Adding Shine to New or Old Paint through Wet Sanding

Wet sanding to bring shine back to a dull surface. photo by Matt Wright, 2008

It just doesn't seem like it adds up, does it? When you're thinking about a shiny paint job, the last thing to pop into your mind is probably sand paper. After all, if you've ever sanded a shiny, painted body panel you have seen what all of that abrasion really does to a paint finish. Shine it up? Hardly! Sandpaper takes the top shiny layer right off of just about any surface that's got any type of inherent glow or gloss.

Every time I have to do some body repair, it kills me the first moment I have to touch the car's shiny paint finish with a piece of gritty sand paper. Once you make contact you immediately see that the paint finish is ruined. Or is it? Have you heard of using sandpaper to make paint even shinier? Have you heard of sanding down a brand new paint job so that it will get an even deeper shine that the new paint did on its own? Both of these are real scenarios, and the results are even more real than that.

There are two times that you may find sandpaper useful in producing a shiny paint finish. The most common is on a new paint job. You may think that a new paint job is smooth, flawless and mirror perfect -- and most painters would like this to be the case, too -- but the reality of most paint jobs lies somewhere between hideous and perfect. If the paint is hideous, don't even bother with any attempts at remedy.

By hideous, I mean a paint job that is thin, went on too dry, or suffers from poorly scattered metallics. These problems all generally require a total repaint. Not fun. But anything a step above hideous can be greatly improved upon!

Sanding Old, Tired Paint

Have you ever seen one of those cars that looks like it was parked inside a vacuum cleaner bag even when it's clean?

Or a car that looks like a glazed donut thanks to a hideous layer of paint? These paint jobs appear to be too far gone to do anything about. Sometimes they are, but other times they have a little life left in them. All you need to do is do a careful wet sanding and polishing. There are a number of factors to consider. If the paint finish is actually cracked all the way through to the primer layer, or to the metal, no amount of massaging will make them go away. The same goes for a paint job that has worn all the way through the color layer and is exposing the primer underneath. Both of these mean it's time for a full strip and repaint. Like the previous examples, these can be called hideous. But if your paint is a step or more above hideous, there's hope.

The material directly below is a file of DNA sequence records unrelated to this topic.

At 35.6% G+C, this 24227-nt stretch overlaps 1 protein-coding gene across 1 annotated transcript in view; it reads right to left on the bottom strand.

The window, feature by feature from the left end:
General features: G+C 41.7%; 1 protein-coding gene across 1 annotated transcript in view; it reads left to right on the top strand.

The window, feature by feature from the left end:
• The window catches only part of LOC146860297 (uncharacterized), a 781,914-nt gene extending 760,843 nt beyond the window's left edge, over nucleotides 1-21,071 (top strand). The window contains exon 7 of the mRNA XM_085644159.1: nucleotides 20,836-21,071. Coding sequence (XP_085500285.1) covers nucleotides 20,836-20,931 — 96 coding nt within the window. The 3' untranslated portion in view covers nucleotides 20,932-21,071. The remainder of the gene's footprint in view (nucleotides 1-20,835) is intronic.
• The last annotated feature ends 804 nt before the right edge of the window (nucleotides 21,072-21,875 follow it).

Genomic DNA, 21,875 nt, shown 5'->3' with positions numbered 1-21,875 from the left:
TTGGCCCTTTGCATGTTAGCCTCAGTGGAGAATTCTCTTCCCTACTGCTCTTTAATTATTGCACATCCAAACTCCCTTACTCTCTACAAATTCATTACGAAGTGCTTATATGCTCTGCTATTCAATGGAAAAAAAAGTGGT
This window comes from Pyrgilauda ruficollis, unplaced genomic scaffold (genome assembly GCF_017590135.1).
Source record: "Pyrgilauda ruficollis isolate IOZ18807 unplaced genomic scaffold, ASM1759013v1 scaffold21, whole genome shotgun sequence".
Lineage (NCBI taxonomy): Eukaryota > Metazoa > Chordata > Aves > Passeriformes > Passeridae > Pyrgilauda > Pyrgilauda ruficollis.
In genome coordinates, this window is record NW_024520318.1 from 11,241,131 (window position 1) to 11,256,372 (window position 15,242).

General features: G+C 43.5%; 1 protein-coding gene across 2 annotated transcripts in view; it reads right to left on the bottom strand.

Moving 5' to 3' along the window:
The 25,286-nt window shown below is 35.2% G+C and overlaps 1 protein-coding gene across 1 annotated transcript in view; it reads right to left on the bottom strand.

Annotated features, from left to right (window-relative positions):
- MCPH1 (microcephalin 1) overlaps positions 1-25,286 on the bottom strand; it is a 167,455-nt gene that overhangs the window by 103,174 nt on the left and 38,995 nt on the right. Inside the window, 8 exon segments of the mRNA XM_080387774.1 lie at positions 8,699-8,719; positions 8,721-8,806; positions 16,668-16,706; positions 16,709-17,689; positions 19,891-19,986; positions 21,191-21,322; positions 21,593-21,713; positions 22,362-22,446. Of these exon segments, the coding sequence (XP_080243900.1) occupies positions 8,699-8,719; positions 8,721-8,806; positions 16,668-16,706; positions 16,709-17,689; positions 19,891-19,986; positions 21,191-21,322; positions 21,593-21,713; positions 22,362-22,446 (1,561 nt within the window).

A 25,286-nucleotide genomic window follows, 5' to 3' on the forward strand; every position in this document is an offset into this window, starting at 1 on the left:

Start with a 800 grit wet sand paper, add water often, and keep sanding until the surface looks uniform when dry. It isn't going to be shiny by any stretch, but you want it to be uniformly dull, not super splotchy. Be patient because an 800 grit takes a while. When you feel you've reached the uniformity point, repeat the process with a 1000- or 1200-grit paper. Next, wash the car and start polishing the paint using a high quality cleaner wax.

Again, this will take quite a while and require multiple applications. An orbital polisher or buffer makes this job much fast. Polish until shiny!

Color Sanding New Paint

A new paint job may have a number of imperfections. Dullness due to an imperfect surface (for instance, if your paint surface looks modeled like an orange peel) can be remedied by sanding the surface smooth, then polishing it to a shine once again. Allow new paint to cure before sanding (usually about a week). Using an 800 grit wet paper, add water and slowly and carefully sand the texture of the paint away until it's as smooth as you can get it. Rinse and repeat using 1200 grit paper. Then wax and polish the paint as described above. You'll have more shine that you know how to deal with!

Need to fix a dent first? Read up on body repair!